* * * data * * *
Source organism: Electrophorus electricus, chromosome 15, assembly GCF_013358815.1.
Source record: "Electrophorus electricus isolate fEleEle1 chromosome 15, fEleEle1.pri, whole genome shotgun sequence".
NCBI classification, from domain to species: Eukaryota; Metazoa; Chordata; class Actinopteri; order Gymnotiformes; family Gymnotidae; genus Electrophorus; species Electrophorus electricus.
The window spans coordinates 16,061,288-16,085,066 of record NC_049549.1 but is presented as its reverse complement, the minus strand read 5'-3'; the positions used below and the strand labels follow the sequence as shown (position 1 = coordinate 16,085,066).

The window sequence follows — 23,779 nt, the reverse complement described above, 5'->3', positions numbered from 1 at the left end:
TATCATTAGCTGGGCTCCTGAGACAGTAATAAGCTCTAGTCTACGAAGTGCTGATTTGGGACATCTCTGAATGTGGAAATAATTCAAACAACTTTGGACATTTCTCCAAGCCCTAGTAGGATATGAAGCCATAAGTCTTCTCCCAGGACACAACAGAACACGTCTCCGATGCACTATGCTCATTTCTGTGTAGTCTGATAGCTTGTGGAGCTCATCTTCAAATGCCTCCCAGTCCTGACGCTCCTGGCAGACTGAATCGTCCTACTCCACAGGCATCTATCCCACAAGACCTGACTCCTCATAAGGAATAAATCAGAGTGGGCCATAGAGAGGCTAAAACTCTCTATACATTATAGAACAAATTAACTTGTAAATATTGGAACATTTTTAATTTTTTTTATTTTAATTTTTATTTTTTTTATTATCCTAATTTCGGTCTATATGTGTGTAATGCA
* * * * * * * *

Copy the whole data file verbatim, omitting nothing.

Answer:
Source organism: Electrophorus electricus, chromosome 15, assembly GCF_013358815.1.
Source record: "Electrophorus electricus isolate fEleEle1 chromosome 15, fEleEle1.pri, whole genome shotgun sequence".
NCBI classification, from domain to species: Eukaryota; Metazoa; Chordata; class Actinopteri; order Gymnotiformes; family Gymnotidae; genus Electrophorus; species Electrophorus electricus.
The window spans coordinates 16,061,288-16,085,066 of record NC_049549.1 but is presented as its reverse complement, the minus strand read 5'-3'; the positions used below and the strand labels follow the sequence as shown (position 1 = coordinate 16,085,066).

The window sequence follows — 23,779 nt, the reverse complement described above, 5'->3', positions numbered from 1 at the left end:
TATCATTAGCTGGGCTCCTGAGACAGTAATAAGCTCTAGTCTACGAAGTGCTGATTTGGGACATCTCTGAATGTGGAAATAATTCAAACAACTTTGGACATTTCTCCAAGCCCTAGTAGGATATGAAGCCATAAGTCTTCTCCCAGGACACAACAGAACACGTCTCCGATGCACTATGCTCATTTCTGTGTAGTCTGATAGCTTGTGGAGCTCATCTTCAAATGCCTCCCAGTCCTGACGCTCCTGGCAGACTGAATCGTCCTACTCCACAGGCATCTATCCCACAAGACCTGACTCCTCATAAGGAATAAATCAGAGTGGGCCATAGAGAGGCTAAAACTCTCTATACATTATAGAACAAATTAACTTGTAAATATTGGAACATTTTTAATTTTTTTTATTTTAATTTTTATTTTTTTTATTATCCTAATTTCGGTCTATATGTGTGTAATGCA